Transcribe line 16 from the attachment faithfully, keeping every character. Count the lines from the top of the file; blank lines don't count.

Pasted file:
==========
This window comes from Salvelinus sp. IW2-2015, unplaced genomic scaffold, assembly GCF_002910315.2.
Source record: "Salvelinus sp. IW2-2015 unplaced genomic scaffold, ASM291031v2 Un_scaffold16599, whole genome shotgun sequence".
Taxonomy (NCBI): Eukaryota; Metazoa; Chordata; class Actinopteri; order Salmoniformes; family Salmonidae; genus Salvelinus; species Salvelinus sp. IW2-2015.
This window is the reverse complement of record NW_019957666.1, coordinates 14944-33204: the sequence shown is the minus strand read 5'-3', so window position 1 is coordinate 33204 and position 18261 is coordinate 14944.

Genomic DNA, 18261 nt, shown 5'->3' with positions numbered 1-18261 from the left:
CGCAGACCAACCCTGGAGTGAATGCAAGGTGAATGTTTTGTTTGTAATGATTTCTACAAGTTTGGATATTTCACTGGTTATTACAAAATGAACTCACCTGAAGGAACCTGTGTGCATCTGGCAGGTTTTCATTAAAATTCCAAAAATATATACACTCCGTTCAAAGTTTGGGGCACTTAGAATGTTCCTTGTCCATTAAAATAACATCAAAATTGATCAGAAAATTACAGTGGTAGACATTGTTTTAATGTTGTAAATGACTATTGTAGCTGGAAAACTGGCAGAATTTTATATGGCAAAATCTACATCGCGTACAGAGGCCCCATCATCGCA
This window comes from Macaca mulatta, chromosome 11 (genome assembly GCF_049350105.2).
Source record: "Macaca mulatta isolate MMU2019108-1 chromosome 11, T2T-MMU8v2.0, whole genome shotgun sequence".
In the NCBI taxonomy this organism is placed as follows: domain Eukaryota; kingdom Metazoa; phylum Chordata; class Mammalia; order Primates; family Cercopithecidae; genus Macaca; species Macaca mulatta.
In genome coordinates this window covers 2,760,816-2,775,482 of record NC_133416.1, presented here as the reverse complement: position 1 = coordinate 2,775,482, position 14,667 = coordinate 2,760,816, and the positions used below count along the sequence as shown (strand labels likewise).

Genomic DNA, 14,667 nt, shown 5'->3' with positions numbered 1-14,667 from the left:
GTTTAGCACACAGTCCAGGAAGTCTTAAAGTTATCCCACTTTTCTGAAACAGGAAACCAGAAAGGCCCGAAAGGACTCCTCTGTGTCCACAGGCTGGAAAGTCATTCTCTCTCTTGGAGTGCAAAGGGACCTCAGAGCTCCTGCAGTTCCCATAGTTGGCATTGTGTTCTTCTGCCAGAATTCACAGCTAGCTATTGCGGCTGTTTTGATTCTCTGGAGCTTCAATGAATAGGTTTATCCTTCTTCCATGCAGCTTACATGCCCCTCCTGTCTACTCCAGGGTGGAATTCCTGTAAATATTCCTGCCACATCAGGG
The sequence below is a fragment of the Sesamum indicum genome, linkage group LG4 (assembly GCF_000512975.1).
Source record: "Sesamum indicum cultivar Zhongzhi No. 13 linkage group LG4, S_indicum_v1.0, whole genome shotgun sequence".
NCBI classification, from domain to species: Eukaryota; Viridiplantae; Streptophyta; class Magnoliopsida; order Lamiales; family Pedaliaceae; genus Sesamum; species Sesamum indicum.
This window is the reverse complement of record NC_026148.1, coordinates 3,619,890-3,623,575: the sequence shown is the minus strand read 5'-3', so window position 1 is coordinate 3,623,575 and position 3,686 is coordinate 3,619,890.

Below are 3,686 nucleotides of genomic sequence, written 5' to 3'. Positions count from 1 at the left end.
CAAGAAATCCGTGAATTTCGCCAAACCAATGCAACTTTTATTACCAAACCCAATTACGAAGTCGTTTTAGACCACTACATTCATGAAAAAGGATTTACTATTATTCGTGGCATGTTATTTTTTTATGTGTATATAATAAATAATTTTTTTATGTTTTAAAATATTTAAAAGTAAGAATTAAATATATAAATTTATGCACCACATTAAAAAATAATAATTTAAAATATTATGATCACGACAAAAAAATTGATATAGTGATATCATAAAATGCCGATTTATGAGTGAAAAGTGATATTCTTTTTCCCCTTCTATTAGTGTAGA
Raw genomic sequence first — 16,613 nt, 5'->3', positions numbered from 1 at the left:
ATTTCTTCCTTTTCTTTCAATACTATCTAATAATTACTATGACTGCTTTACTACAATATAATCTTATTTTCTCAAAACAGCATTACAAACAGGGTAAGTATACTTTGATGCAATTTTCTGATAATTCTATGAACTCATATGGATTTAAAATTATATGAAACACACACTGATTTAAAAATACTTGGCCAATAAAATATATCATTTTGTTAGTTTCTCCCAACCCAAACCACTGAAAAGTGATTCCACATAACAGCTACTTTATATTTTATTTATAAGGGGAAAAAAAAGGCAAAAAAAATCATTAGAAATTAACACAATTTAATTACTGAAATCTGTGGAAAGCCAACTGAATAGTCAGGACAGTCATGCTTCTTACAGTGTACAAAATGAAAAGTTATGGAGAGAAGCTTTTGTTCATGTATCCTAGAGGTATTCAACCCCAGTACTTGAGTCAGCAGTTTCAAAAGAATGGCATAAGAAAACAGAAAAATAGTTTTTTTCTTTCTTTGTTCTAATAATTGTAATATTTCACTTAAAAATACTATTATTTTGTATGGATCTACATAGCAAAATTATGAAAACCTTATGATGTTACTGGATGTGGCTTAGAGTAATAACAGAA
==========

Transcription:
This window is the reverse complement of record NC_026148.1, coordinates 3,619,890-3,623,575: the sequence shown is the minus strand read 5'-3', so window position 1 is coordinate 3,623,575 and position 3,686 is coordinate 3,619,890.